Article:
More Criticism Leveled at ‘Understanding’ Essay
To the Editor:
I am a trainer for the professional-development program Understanding by Design, and have worked in that role with schools and districts throughout the United States and in other countries. Imagine my surprise, then, at reading the extremely negative Commentary about it by Kim Chase ("Understanding by Accident," March 14, 2007), in which one person is given license to castigate a program that people enthusiastically embrace and in which thousands have been trained.
Ms. Chase’s essay begins by her writing that she would have preferred to not attend the Understanding by Design staff development in the first place. She relates that she “asked to be exempted from the workshop,” but was told that participation was mandatory. Was she biased against the program before she ever set foot in the door? You be the judge.
Her description shows that she does not like the program’s text (to put it mildly), but she somehow misses its detailed discussions of backward design, big ideas and essential questions, performance assessments, instructional practices that promote understanding, and other components that enrich the Understanding by Design big idea. Her personal experience at the workshop appears very negative, and she makes fun of the presenter. But she gives us clues that there were some teachers (how many?) who liked the in-service. She even quotes one colleague as saying, “I love this stuff! I live this every day of my life!”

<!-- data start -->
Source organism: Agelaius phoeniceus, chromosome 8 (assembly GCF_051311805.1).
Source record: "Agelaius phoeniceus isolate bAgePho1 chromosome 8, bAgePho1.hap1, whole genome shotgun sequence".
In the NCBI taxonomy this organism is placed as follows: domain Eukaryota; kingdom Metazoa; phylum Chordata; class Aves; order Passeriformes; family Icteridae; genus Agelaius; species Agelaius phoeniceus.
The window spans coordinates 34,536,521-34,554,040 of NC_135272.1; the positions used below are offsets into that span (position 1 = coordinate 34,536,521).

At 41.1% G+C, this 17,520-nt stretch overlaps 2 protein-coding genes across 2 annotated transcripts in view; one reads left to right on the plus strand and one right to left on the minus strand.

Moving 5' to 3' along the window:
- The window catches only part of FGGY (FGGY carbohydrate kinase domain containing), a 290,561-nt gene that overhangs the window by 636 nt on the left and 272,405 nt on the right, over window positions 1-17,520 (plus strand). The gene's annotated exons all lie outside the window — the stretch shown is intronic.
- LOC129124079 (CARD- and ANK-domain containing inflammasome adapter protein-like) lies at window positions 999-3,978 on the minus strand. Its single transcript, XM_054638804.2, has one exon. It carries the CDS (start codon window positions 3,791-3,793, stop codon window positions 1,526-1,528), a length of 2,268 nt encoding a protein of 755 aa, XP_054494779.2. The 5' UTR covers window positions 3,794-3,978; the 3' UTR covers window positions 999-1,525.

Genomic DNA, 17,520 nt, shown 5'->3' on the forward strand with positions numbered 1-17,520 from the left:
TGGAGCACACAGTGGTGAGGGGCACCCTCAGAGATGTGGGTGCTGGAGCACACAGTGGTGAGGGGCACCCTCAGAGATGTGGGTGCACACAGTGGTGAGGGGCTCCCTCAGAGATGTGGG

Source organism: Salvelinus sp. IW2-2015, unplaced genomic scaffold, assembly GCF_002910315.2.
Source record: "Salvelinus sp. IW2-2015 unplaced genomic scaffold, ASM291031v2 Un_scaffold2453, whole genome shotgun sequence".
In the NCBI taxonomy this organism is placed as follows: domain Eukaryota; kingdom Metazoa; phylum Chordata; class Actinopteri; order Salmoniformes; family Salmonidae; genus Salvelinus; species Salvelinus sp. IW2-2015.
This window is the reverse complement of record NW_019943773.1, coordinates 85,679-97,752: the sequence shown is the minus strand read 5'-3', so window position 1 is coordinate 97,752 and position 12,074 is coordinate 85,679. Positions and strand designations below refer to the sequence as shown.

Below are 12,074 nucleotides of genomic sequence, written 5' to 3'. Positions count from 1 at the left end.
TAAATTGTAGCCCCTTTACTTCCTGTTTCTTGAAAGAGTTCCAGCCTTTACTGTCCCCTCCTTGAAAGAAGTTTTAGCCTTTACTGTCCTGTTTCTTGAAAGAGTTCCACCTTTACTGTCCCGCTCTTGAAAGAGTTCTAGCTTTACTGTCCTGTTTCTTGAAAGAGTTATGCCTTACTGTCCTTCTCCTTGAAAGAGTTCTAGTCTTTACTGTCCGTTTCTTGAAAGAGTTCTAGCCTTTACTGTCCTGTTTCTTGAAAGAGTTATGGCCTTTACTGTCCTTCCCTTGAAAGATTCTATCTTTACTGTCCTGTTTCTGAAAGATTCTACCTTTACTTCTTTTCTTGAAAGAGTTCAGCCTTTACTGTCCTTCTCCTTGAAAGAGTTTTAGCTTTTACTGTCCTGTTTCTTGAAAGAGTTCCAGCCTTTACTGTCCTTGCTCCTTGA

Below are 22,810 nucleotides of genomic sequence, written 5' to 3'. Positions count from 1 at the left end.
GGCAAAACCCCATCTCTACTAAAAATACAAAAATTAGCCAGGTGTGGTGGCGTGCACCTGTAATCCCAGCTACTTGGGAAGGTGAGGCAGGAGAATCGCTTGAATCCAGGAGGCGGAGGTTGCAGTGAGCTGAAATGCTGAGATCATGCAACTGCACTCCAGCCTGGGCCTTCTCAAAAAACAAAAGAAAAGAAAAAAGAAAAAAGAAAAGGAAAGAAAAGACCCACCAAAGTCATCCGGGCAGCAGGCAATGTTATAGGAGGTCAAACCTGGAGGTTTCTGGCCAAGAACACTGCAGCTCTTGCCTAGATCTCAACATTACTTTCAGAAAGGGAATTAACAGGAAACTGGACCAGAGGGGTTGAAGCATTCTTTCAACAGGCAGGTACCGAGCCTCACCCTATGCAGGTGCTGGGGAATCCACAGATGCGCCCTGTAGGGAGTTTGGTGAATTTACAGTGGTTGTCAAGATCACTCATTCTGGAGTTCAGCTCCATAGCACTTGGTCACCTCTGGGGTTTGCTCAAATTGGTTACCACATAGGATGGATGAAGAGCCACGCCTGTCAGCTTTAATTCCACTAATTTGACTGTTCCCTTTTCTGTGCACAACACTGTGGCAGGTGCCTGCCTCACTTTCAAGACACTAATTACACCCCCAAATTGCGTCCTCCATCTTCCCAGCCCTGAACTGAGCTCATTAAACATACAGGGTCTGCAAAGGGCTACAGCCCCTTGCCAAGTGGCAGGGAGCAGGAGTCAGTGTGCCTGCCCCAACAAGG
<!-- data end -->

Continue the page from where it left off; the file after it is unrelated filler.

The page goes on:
The reality is that Understanding by Design is a comprehensive, multiresource approach based on significant research (including the Trends in International Mathematics and Science Study) that helps educators plan and design units, courses, and programs; set goals; develop assessments; and organize instruction that promotes student understanding. The goal is not to “fix” teachers, but to improve their ability to help students understand what they are learning. Thousands of teachers and administrators in this country and abroad have been through its professional-development programs with many highly qualified trainers. They have adopted many of its ideas and practices.
It is a shame that Education Week saw fit to publish one person’s negative views of the program without putting the training into a larger context, without understanding the content of the program, and without finding out how the program has made a positive difference in the lives of so many educators and children.
The writer is a former professor of education at Temple University, in Philadelphia, and has been a member of the Association for Supervision and Curriculum Development's Understanding by Design cadre since its inception.
Vol. 26, Issue 31, Page 30
Vol. 26, Issue 31, Page 30
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